Tools you have borrowed and haven’t returned: No. Tell you what, sport: Have your wife get one for you and bring Dad’s back, OK? And no, that doesn’t count as a gift.
Tools you have borrowed and broken: No. Dad taught you better than to pretend that fixing your own screw-up constitutes some kind of present. You may, however, bring an unwrapped EXACT (and long overdue) replacement, in addition to your Father’s Day gift. Tell him you’ve had it in the trunk for months and forgot about it, even though Dad will know you stopped at Sears on your way over.
Handmade custom ukulele case: If Dad is a member of a serious ukulele quartet then, yes, this is an actual thing on Esty.com, decoupaged with old Hawaiian postcards and coasters. There is no way your brother (“The Golden One”) got him the same thing this year. Try not to lord it over him at dinner.
Portable briefcase barbecue grill: No. It’s a real thing but, again — are you nuts?
Barbecue tools: Are they personalized, engraved, etched and/or otherwise decorated, or in a carrying case? If so, see “Tools, engraved or personalized,” above. If they’re sturdy, not ridiculously expensive and he needs new ones, sure. Just one hitch: It’s bad luck to give a gift like this without giving the appropriate accompaniment. If you give someone a coffeemaker, for instance, you have to give them some coffee with it, and it’s very bad luck to give a wallet without putting a penny in. Pop for some nice New York strips and you’re sure to impress.
Clothing: No. You are guaranteeing him an unwanted and cranky trip to the shirt counter at Macy’s. When he gets there and sees how much you spent, he will take store credit and use it for underwear, which he won’t like because they haven’t made the ones he really likes since the Reagan administration, but he will ask anyway, even though he is sick up to here with twerpy store clerks telling him, “We haven’t carried those in years, sir.” Especially the, “sir,” part.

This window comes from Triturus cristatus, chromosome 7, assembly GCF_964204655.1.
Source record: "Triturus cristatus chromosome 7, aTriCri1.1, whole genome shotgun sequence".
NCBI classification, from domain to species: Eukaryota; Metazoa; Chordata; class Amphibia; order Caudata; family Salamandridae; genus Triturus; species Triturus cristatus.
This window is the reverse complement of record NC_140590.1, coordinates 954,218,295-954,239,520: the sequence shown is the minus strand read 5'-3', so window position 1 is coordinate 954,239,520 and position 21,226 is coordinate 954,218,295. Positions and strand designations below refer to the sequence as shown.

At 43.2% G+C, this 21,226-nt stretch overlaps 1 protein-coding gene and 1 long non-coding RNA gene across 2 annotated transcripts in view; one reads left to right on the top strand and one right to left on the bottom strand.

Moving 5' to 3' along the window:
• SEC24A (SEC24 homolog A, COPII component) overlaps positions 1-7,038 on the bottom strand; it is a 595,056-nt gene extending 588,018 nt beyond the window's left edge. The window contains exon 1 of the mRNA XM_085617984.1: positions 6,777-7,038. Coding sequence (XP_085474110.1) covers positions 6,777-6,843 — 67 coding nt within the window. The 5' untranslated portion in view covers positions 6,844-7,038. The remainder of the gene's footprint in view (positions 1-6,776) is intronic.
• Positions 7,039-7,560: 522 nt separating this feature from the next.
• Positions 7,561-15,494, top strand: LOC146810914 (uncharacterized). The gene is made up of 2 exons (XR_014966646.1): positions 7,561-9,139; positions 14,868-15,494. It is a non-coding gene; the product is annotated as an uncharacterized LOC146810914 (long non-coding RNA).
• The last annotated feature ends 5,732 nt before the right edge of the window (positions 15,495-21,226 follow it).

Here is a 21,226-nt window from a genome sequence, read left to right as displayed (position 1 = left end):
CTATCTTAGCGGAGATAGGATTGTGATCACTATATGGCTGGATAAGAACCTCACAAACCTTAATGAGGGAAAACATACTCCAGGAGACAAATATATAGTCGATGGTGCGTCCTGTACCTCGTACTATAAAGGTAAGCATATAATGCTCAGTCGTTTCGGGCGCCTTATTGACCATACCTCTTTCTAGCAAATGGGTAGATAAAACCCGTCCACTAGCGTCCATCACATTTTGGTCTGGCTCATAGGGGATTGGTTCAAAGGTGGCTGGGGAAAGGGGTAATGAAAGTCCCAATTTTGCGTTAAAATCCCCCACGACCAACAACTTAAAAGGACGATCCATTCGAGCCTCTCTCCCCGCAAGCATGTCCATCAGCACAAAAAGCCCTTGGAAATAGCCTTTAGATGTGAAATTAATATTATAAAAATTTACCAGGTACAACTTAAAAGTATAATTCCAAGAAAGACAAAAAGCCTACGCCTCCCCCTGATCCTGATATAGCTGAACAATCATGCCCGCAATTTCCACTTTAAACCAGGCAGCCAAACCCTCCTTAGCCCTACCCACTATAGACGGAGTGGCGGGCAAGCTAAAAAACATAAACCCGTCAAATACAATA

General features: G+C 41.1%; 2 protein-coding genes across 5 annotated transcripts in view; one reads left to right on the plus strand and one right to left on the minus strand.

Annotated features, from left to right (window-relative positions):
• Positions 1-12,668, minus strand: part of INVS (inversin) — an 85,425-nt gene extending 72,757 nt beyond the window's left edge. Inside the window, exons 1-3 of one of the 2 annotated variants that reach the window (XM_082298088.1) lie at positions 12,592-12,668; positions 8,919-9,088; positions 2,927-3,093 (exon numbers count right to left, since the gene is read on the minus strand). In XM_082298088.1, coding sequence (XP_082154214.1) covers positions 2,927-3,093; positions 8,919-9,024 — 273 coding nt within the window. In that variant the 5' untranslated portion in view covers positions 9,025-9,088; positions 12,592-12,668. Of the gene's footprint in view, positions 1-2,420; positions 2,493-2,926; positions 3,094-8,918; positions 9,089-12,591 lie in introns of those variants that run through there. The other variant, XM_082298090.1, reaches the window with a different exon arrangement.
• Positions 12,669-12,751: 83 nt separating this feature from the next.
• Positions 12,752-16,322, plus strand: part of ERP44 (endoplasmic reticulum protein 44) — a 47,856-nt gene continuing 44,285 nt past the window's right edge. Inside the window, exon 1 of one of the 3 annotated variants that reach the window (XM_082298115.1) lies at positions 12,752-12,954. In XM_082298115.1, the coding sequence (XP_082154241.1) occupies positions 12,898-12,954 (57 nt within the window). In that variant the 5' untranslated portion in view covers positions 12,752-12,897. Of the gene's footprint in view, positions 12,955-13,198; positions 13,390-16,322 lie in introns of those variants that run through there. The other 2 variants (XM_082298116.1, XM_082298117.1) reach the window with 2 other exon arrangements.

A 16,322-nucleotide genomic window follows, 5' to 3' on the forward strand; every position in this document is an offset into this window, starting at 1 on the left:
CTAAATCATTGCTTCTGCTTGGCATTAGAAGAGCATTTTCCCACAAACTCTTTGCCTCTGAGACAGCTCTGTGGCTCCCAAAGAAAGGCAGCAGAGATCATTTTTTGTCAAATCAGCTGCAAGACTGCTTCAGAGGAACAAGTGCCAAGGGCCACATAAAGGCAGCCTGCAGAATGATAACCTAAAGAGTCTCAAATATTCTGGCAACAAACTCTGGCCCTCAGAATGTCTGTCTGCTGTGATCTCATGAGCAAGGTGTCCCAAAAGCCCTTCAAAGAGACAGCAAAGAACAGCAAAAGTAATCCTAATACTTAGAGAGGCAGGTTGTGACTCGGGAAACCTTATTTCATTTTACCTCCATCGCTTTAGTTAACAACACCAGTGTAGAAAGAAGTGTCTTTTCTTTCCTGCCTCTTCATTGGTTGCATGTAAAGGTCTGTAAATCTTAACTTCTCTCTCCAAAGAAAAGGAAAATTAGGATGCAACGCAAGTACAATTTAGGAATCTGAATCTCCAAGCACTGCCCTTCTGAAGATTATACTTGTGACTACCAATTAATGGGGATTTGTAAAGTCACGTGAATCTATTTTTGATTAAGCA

Clothing exception: An exact replacement of his favorite jacket, where the sleeve ripped or it’s too small, or something else, such as a cherished tie. You will have to go to the house, get it from Mom, and take it to the store. Or copy the label information for a Web search.
Clothing exception No. 2: A sweatshirt from your alma mater that reads, “State U Dad.” Buy two — one for the house and one for the garage, ’cuz when he wears his good stuff out there, well, you know how Mom gets. He will wear the heck out of it, saying it’s only to remember where his overtime pay went, but you know better.
Cash: Yes and no. First, by “cash” I mean real greenbacks. No gift cards, no gift certificates. Otherwise, he will save that for something “special,” which means spending it on you or Mom. Second, you can’t just hand your father a wad of cash, like you’re paying a bill that’s come due or tipping the valet.
You give him the cash and make an appointment to go pick out the tools, sweater, fly rod or golf shoes you would give him if he weren’t so impossible and you weren’t so clueless. Afterward, you take him to lunch. If he’s the kind who fights for the check, see the maître d’ beforehand and pre-pay.
As you finish the meal, Dad will say, “We should do this again. Maybe catch a game.” Say yes and make sure it happens. Here’s why: The only thing worse than having to figure out what to get the old man for Father’s Day is all the ones where you won’t.
When you two get back, Mom will be miffed that you bought him a new chainsaw, but that’s OK.
You know how she gets.
Brian O’Connor is author of the award-winning book, “The $1,000 Challenge: How One Family Slashed Its Budget Without Moving Under a Bridge or Living on Government Cheese.”